Revenues For UBS’s Wealth Management Business Could Cross $19 Billion In Five Years

by Trefis Team
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UBS’s focus on its cornerstone wealth management business significantly increased after the financial crisis. After the economic downturn, the financial giant decided to cut back its investment banking activity and increased its focus on the wealth management business in view of stricter regulatory requirements. Additionally, in 2011 UBS was hit by the rogue trader scandal which resulted in a $2-billion trading loss – forcing the bank to reorient itself around wealth management and limiting its sell side operations.

Trefis has summarized the changes in the bank’s wealth management business in its interactive dashboard – How Has UBS’s Wealth Management Business Changed Over The Last 10 Years, And What’s The Forecast Over The Next 5 Years?  Additionally, you can see more Trefis data for financial services companies here

How Has UBS’s Revenue Composition Changed Over The Last Decade And What’s The Forecast?

A timeline of change in UBS’s revenue composition:

  • 2006: Before the 2008 recession, Wealth Management (WM) and Trading Revenues contributed equally (around 35%) to UBS’s total revenues.
  • 2014: After 2012, UBS significantly reduced its trading operations and increased its focus on the wealth management business. As evident from 2014 numbers, UBS was largely successful in overhauling its business model, with WM’s contribution to total revenues increasing to 53% while trading revenues fell to just 18% of total revenues.
  • 2018: Wealth management now accounts for more than 55% of UBS’s total revenues while Trading division’s contribution has remained stable around 18%.
  • Trefis projects wealth management’s contribution to remain stable around 55% over the next few years. This represents an increase in these revenues from just under $17 billion in 2018 to $19.2 billion in 2024.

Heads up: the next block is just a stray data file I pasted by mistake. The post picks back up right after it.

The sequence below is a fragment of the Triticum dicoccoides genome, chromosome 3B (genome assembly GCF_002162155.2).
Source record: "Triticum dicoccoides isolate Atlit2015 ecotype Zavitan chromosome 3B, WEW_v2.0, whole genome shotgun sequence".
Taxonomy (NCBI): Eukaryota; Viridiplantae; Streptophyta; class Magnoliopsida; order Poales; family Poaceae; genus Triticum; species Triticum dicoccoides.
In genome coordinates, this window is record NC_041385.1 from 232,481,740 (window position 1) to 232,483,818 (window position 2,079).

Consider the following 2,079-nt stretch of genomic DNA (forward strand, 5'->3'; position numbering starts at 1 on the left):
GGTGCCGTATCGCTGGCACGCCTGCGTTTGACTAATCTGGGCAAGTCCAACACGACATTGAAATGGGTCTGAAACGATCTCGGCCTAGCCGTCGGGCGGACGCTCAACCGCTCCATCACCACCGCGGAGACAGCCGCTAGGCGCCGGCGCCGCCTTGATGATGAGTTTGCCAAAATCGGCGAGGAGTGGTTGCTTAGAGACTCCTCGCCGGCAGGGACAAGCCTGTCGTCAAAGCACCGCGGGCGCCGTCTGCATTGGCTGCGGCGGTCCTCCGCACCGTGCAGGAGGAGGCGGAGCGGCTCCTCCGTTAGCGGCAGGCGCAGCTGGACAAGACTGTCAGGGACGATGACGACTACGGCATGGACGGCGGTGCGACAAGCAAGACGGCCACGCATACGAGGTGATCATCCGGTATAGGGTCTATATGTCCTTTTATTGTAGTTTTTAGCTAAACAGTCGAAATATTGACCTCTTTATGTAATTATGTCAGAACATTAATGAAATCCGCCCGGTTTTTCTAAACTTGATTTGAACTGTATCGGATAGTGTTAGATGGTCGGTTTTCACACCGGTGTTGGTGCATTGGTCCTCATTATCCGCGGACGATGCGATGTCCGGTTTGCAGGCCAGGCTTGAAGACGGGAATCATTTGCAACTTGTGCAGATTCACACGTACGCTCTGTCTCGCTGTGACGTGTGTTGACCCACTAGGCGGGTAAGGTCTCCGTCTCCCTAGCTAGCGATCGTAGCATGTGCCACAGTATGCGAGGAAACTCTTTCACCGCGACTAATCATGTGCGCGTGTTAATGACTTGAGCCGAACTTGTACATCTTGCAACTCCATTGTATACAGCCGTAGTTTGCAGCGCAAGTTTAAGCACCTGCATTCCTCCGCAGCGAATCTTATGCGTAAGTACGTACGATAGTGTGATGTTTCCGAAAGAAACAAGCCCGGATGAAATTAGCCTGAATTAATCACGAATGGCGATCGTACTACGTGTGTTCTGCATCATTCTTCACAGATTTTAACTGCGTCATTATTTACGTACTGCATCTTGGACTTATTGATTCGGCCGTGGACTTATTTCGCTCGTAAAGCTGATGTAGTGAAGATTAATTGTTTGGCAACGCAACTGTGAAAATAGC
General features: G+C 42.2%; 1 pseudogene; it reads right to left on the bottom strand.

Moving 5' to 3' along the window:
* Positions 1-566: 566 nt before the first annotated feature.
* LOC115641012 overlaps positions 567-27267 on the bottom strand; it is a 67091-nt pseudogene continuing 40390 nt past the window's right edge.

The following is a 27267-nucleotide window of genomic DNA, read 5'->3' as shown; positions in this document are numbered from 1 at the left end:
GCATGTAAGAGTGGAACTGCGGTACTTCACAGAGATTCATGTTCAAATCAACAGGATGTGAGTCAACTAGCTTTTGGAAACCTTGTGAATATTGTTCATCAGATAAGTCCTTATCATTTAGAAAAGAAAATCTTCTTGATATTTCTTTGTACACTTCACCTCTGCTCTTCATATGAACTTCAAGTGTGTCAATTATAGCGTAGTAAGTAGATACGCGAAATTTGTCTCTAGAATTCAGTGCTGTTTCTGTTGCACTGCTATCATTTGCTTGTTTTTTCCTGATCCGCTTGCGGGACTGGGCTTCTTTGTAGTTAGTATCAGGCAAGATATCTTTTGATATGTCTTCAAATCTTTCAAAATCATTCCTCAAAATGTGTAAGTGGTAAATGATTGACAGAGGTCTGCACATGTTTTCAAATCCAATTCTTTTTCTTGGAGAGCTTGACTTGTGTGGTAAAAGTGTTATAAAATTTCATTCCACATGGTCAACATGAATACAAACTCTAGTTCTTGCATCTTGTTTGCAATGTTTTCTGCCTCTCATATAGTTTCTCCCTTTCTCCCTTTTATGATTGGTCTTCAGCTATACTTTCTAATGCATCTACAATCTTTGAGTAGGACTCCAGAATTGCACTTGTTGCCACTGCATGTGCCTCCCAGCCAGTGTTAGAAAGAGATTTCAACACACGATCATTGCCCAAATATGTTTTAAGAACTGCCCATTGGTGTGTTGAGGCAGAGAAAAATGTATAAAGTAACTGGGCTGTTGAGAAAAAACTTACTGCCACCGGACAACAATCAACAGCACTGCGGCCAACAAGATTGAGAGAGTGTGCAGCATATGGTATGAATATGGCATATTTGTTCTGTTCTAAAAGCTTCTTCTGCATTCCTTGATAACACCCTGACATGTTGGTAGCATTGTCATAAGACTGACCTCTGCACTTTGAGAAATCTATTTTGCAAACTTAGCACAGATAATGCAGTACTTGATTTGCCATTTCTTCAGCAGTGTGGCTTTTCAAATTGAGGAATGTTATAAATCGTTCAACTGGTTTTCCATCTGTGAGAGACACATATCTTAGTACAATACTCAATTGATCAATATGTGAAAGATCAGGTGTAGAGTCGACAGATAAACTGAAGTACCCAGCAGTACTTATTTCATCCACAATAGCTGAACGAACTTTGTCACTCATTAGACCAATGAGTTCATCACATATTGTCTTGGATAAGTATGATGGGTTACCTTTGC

How Has UBS’s Wealth Management Business Evolved Since The Economic Downturn?

  • An increase in the number of high net-worth individuals, as well as an increase in their assets, has helped UBS increase its client assets from around $1.6 trillion in 2006 to over $2.2 trillion in 2014. Upbeat market conditions coupled with new money inflows helped this figure reach $2.3 trillion in 2018, although a reduction in valuation across asset categories weighed on the client base in late 2018.
  • Moreover, UBS increased its foothold in the Asia-Pacific region over the last decade, as individual wealth for Asian citizens grew at a faster pace than their European counterparts. As a result, Asia’s contribution to UBS’s client assets grew from around 7% in 2006 to more than 15% in 2018. Trefis expects this contribution to reach around 17% in 2024.
  • UBS’s fees have remained around 0.8% of client assets over the last 15 years, as an increase in asset base has been accompanied by a similar increase in revenues. Trefis expects the average fees to remain around 0.7% over coming years.

How Do Changes In UBS’s Wealth Management Business Compare With That For Peers?

  • UBS’s focus on wealth management business since the economic downturn has helped its contribution to total revenues to increase from less 35% in 2006 to more than 55% in 2018.
  • Swiss banking giant Credit Suisse has also focused on expanding its wealth management business over the years. Credit Suisse’s wealth management business now contributes 40% of its total revenues as compared to less than 30% before the financial crisis.
  • However, the largest American bank JPMorgan has a much more diversified business model and has been able to achieve growth on all fronts since the downturn – especially since it added Bear Stearns investment banking operations to its own in 2009. As a result, contribution of its Wealth Management business to its total revenues has largely remained stable around 12%.

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